Expert Commentary

Are Punitive Damage Awards Recoverable under Reinsurance Agreements?

When an insured's bad faith claim against its insurer is successful and the court awards punitive damages, does the reinsurer have to reimburse the insurer for the punitive damages judgment? The answer to this question depends on the reinsurance contract provisions and whether punitive damages are reinsurable under the public policy of the relevant jurisdiction.


Reinsurance
June 2000

Nothing strikes fear in the hearts of insurance professionals more than an allegation of bad faith coupled with a demand for punitive damages. A bad faith case and punitive damages demand often follow when an insurer takes too much time to respond to a claim, fails to specify the reasons for a reservation of rights, ignores settlement opportunities, disclaims all defense or coverage obligations, or otherwise mishandles a claim. But what happens when an insured’s bad faith claim against its insurer is successful and the court awards punitive damages? Does the reinsurer have to reimburse the insurer for the punitive damages judgment the insurer paid? The answer to this question depends on whether the coverage provisions of the reinsurance contract are broad enough to include punitive damages awarded against a cedent and whether punitive damages are reinsurable under the public policy of the relevant jurisdiction.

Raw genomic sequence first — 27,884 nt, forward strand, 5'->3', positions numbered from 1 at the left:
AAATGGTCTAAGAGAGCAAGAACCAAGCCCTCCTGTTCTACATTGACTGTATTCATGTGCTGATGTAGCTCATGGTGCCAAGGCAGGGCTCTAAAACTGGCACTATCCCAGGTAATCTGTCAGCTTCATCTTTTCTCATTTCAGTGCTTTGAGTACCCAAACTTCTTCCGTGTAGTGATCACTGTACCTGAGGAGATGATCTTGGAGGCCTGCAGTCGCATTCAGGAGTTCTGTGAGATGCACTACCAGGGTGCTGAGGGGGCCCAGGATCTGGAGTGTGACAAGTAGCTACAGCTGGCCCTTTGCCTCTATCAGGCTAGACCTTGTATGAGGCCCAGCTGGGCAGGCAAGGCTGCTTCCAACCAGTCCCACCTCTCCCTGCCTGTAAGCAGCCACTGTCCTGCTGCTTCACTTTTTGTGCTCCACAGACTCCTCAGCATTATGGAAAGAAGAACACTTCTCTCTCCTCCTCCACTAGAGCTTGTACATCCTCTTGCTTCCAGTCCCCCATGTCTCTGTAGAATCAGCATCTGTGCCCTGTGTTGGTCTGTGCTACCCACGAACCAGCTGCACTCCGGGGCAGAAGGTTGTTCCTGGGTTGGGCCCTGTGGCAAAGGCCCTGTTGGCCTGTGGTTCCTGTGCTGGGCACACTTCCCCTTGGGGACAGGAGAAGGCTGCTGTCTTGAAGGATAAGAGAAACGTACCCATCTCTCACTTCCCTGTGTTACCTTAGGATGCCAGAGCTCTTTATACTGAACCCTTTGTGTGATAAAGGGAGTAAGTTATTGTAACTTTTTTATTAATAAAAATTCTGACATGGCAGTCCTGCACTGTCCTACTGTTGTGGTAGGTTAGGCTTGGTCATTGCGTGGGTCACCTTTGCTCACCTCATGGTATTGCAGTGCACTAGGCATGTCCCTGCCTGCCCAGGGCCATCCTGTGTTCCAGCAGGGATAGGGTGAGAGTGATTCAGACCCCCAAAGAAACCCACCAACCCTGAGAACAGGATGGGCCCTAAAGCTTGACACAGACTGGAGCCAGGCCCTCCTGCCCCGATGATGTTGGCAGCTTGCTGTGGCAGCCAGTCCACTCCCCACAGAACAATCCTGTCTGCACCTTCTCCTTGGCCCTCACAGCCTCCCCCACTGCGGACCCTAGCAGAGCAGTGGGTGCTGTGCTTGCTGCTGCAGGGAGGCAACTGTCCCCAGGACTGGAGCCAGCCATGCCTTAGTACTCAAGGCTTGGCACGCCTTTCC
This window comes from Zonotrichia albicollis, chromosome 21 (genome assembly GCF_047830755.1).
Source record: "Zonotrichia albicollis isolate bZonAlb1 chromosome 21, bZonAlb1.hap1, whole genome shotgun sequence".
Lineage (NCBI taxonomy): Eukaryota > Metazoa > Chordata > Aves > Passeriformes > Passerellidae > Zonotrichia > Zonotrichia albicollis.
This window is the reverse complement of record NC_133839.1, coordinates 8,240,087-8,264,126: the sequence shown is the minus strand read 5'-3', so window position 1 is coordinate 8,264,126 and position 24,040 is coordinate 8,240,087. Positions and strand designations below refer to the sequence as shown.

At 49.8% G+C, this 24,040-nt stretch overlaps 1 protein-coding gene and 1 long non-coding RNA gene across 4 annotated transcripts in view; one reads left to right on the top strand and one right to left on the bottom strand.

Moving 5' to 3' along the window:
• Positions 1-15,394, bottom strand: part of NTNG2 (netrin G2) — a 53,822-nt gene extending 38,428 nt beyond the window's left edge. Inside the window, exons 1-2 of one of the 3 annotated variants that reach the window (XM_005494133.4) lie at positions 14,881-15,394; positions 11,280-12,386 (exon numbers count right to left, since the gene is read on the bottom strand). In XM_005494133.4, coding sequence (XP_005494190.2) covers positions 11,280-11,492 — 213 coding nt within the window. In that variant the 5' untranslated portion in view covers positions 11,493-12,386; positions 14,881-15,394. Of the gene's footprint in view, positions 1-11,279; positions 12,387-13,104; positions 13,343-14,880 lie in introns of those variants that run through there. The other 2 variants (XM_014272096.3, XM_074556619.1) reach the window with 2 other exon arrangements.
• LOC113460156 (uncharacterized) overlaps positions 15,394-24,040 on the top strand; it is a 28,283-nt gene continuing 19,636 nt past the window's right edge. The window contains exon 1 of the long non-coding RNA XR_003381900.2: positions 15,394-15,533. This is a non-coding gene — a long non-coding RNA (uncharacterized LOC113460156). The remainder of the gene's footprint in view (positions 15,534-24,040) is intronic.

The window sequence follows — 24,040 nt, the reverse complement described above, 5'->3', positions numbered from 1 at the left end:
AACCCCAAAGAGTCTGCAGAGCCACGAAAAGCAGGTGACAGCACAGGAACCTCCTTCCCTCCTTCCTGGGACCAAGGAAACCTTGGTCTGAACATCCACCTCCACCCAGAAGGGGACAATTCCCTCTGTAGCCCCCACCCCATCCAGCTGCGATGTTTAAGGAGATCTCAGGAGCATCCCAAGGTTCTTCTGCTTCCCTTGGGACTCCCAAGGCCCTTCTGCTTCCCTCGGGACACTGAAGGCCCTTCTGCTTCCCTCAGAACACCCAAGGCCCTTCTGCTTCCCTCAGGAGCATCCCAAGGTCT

Extracontractual Obligations

The market dictates whether reinsurers will offer broad coverage to their cedents. A standard reinsurance contract provides that the reinsurer will reimburse the cedent for a certain portion or dollar amount of the settlements and judgments actually paid by the cedent on claims arising under the policies of insurance that it issued. Loss adjustment expenses incurred by the cedent in adjusting and defending the claims may be reinsured under the limit of liability provided by the reinsurance contract or in addition to the reinsurance limits.

In a soft market, cedents will demand and reinsurers will offer various enhancements to the reinsurance protections normally provided. One of those enhancements is the extracontractual obligations (ECO) clause.

The typical ECO clause provides that the reinsurer will reimburse the cedent for payments made by the cedent on a claim that goes beyond the four corners of the coverage provisions of the underlying insurance contract. Punitive damages awarded on bad faith claims are precisely the type of claim that falls outside the underlying insurance contract, but which the reinsurer likely has to pay under an ECO clause. Where the reinsurance contract does not have an ECO clause, a cedent will find it much more difficult to prevail on its reinsurer to reimburse it for punitive damages.

Typically, the ECO clause has a limit of liability or a percentage recovery provision of its own. ECO liability generally is not limited by the reinsurance contract’s general limit of liability. The clause also might have a provision for determining the date of loss, although the original date of loss is often used. More recently, ECO clauses have been amended to provide that the clause is only valid in jurisdictions where the insurability of punitive damages is not prohibited. It is this latter provision that leads us to the public policy debate.

Public Policy and Insurability of Punitive Damages